|Somers of Somers' Point, Atlantic County, New Jersey|
To: Bonnie Esther Somers
"our tower of strength"
There is a tower of strength
For you and me...
'Tis that which we call faith
And as the sea
Oft dashes on the rocks
To no avail
So storms may come to us,
But in the gale
We lean upon that faith
And soon once more
We see a beacon light...
It is the shore.
(Franklin Lee Stevenson)
In 1664, Charles II of England granted his brother, James, Duke of York, the land between the Hudson and Delaware Rivers. James presented the land to two favorites: John, Lord Berkeley and Sir George Carteret. He named the new land Nova Caesarea. Today the boundaries of Nova Caesarea (New Jersey) are exactly as set about in the original Duke of York's deed.
Southern New Jersey was the home of the LENI-LENAPE Indians. It was explored in the 16th century by Dutch, French, Swedish, Finnish and Portuguese sea captains. The first survey was made by Henry Hudson in 1609. Cornelius Jacobsun Mey sailed into Little Egg Harbor in 1614 and later charted the coastline.
The first settlement in Atlantic County was in Somers Point. In 1693, John Somers, a member of the Quaker Society of Friends, was appointed by the Cape May County Court as supervisor of roads and constable of Great Egg Harbor. The following year, Egg Harbor was made a part of the Old Gloucester County. At that same time, a ferry was established from Beesley's Point to Somers Point. In 1695, John Somers purchased from Thomas Budd, 3000 acres of land around Somers Point. Also purchasing land from Mr. Budd were John Clement, Jonathan Adams, Paul Scull, Jonas Balentine and Peter Conover.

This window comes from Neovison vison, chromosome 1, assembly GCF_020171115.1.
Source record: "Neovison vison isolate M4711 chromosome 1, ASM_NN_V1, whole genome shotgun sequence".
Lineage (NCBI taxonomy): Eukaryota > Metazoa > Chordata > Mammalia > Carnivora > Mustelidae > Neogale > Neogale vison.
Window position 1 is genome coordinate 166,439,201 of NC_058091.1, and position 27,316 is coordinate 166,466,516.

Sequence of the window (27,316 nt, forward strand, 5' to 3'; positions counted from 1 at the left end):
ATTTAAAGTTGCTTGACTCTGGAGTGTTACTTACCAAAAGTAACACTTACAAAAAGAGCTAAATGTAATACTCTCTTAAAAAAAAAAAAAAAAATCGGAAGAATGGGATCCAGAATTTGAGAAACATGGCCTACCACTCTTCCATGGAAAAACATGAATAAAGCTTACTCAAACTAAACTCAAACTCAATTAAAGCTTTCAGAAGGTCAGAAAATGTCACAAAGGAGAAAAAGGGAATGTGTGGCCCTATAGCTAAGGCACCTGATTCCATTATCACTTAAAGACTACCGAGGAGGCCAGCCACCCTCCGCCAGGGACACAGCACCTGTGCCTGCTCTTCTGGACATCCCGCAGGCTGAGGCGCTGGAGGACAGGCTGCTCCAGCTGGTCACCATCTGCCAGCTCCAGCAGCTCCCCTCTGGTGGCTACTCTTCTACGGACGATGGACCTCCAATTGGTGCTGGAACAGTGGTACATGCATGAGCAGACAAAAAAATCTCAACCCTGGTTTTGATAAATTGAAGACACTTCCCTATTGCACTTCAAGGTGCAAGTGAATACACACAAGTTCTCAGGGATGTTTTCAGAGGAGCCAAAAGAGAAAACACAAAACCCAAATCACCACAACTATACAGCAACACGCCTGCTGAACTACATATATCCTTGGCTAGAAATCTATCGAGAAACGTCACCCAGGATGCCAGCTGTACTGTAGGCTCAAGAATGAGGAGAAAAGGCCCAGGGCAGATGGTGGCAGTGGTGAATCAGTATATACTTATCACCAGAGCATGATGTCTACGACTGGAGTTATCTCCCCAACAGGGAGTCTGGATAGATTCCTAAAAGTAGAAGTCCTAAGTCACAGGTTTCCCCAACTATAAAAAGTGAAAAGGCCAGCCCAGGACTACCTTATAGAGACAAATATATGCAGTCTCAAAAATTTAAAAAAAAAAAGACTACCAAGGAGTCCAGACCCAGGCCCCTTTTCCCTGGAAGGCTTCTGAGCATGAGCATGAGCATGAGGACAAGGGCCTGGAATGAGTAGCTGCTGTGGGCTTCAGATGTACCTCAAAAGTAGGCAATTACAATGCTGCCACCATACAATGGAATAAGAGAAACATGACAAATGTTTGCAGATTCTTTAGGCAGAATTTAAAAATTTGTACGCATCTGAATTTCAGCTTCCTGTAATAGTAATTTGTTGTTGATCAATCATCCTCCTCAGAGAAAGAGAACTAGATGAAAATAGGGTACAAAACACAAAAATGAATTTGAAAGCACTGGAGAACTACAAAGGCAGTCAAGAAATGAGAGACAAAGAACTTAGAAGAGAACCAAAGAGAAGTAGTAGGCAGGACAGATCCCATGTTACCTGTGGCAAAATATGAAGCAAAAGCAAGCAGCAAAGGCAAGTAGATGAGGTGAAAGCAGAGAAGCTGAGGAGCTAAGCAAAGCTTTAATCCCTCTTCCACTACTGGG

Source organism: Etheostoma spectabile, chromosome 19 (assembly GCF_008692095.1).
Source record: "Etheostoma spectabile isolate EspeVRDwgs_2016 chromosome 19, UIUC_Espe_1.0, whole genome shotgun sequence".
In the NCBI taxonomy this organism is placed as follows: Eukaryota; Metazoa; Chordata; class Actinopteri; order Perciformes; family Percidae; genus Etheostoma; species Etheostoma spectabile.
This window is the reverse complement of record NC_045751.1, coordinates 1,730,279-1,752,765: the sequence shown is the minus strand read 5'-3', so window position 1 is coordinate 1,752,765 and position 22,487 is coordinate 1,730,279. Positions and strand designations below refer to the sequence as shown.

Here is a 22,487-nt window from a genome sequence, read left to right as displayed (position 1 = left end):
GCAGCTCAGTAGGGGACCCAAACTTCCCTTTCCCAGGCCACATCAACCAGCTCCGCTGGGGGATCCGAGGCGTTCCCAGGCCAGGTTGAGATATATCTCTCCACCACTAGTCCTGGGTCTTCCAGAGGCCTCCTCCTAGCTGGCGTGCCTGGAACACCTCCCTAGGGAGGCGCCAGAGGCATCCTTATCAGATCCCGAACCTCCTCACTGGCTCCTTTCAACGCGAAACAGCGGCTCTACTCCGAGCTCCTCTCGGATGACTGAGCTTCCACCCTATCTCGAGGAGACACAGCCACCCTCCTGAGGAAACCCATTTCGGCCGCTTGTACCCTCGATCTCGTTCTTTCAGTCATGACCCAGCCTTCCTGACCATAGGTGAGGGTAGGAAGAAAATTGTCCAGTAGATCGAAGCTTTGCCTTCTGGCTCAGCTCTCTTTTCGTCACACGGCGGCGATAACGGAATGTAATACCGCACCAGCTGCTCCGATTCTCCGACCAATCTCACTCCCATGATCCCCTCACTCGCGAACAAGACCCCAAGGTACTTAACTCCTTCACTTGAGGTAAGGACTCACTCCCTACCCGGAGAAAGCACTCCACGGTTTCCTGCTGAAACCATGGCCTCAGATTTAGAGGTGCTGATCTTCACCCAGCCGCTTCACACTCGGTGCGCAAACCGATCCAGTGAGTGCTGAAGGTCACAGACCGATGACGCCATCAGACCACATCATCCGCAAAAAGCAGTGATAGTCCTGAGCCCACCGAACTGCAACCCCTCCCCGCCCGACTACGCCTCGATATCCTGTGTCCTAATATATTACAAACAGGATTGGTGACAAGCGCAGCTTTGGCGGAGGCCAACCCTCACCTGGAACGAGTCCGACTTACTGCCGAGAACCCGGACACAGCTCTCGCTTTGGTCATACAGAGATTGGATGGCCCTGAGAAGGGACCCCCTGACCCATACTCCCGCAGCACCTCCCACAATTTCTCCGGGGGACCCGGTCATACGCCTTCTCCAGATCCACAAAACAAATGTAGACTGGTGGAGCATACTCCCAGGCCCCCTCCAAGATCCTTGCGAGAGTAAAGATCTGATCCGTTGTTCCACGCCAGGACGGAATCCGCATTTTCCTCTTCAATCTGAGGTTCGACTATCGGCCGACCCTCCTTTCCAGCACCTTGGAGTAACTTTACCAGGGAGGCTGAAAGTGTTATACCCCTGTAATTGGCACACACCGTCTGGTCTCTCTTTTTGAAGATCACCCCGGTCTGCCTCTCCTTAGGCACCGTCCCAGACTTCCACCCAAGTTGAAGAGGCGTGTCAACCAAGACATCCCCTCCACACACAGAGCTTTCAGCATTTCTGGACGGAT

Daniel Leeds, our first surveyor, made extensive surveys of Egg Harbor in 1698, thus founding Leeds Point. A descendant of his, Jeremiah Leeds became the first permanent resident of ABSECON ISLAND and later acquired title to nearly all of Atlantic City. His son, Chalkley Leeds, became the first mayor of Atlantic City. George May settled in Mays Landing in the early eighteenth century. Thus, Mays Landing was named for George May not Cornelius Jacobsun Mey.
Master Commandant RICHARD SOMERS became a naval hero and is buried near the walls of Tripoli.
Many of the early settlers were whale men. Shipyards, mills, iron furnaces and brick yards were all active in the region. SHIP BUILDING became a major industry. Prior to the Revolutionary War and War of 1812, numerous ships reached our beaches. Southern New Jersey was developing a cultural and social life all its own.